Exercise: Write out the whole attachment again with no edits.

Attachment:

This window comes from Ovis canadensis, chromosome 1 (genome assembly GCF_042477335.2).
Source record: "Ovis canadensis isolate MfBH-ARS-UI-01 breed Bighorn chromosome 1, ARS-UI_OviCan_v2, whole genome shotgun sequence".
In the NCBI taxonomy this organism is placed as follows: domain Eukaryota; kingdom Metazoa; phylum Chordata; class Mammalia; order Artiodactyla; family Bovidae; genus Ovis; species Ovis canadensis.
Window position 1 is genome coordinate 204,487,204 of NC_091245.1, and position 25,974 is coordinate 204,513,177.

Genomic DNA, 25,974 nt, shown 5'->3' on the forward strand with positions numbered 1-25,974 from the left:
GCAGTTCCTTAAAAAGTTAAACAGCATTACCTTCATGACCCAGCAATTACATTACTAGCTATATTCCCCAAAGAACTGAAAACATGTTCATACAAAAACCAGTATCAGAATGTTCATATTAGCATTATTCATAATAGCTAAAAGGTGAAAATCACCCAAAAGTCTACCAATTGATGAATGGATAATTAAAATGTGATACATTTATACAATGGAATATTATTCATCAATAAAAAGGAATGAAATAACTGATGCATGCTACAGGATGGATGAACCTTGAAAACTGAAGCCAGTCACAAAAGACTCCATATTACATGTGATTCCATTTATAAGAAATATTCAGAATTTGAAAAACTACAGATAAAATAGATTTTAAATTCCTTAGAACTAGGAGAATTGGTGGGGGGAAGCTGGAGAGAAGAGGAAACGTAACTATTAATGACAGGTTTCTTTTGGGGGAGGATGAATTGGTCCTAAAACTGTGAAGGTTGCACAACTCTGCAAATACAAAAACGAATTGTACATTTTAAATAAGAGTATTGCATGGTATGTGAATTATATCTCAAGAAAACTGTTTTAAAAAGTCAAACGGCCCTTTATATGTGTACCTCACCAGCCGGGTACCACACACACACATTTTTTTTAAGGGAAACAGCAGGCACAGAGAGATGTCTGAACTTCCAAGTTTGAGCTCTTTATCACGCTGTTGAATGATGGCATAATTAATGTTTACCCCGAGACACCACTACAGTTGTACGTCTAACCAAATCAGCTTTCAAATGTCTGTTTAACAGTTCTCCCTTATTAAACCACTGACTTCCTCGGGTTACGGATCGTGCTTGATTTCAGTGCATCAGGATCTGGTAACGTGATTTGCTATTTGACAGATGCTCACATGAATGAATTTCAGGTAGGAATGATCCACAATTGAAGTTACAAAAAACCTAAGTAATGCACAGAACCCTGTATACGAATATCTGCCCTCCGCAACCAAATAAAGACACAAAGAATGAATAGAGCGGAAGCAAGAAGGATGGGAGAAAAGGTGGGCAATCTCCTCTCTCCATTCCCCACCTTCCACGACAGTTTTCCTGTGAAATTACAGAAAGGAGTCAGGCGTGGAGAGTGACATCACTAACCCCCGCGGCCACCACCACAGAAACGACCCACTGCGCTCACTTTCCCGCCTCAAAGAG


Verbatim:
This window comes from Ovis canadensis, chromosome 1 (genome assembly GCF_042477335.2).
Source record: "Ovis canadensis isolate MfBH-ARS-UI-01 breed Bighorn chromosome 1, ARS-UI_OviCan_v2, whole genome shotgun sequence".
In the NCBI taxonomy this organism is placed as follows: domain Eukaryota; kingdom Metazoa; phylum Chordata; class Mammalia; order Artiodactyla; family Bovidae; genus Ovis; species Ovis canadensis.
Window position 1 is genome coordinate 204,487,204 of NC_091245.1, and position 25,974 is coordinate 204,513,177.

Genomic DNA, 25,974 nt, shown 5'->3' on the forward strand with positions numbered 1-25,974 from the left:
GCAGTTCCTTAAAAAGTTAAACAGCATTACCTTCATGACCCAGCAATTACATTACTAGCTATATTCCCCAAAGAACTGAAAACATGTTCATACAAAAACCAGTATCAGAATGTTCATATTAGCATTATTCATAATAGCTAAAAGGTGAAAATCACCCAAAAGTCTACCAATTGATGAATGGATAATTAAAATGTGATACATTTATACAATGGAATATTATTCATCAATAAAAAGGAATGAAATAACTGATGCATGCTACAGGATGGATGAACCTTGAAAACTGAAGCCAGTCACAAAAGACTCCATATTACATGTGATTCCATTTATAAGAAATATTCAGAATTTGAAAAACTACAGATAAAATAGATTTTAAATTCCTTAGAACTAGGAGAATTGGTGGGGGGAAGCTGGAGAGAAGAGGAAACGTAACTATTAATGACAGGTTTCTTTTGGGGGAGGATGAATTGGTCCTAAAACTGTGAAGGTTGCACAACTCTGCAAATACAAAAACGAATTGTACATTTTAAATAAGAGTATTGCATGGTATGTGAATTATATCTCAAGAAAACTGTTTTAAAAAGTCAAACGGCCCTTTATATGTGTACCTCACCAGCCGGGTACCACACACACACATTTTTTTTAAGGGAAACAGCAGGCACAGAGAGATGTCTGAACTTCCAAGTTTGAGCTCTTTATCACGCTGTTGAATGATGGCATAATTAATGTTTACCCCGAGACACCACTACAGTTGTACGTCTAACCAAATCAGCTTTCAAATGTCTGTTTAACAGTTCTCCCTTATTAAACCACTGACTTCCTCGGGTTACGGATCGTGCTTGATTTCAGTGCATCAGGATCTGGTAACGTGATTTGCTATTTGACAGATGCTCACATGAATGAATTTCAGGTAGGAATGATCCACAATTGAAGTTACAAAAAACCTAAGTAATGCACAGAACCCTGTATACGAATATCTGCCCTCCGCAACCAAATAAAGACACAAAGAATGAATAGAGCGGAAGCAAGAAGGATGGGAGAAAAGGTGGGCAATCTCCTCTCTCCATTCCCCACCTTCCACGACAGTTTTCCTGTGAAATTACAGAAAGGAGTCAGGCGTGGAGAGTGACATCACTAACCCCCGCGGCCACCACCACAGAAACGACCCACTGCGCTCACTTTCCCGCCTCAAAGAG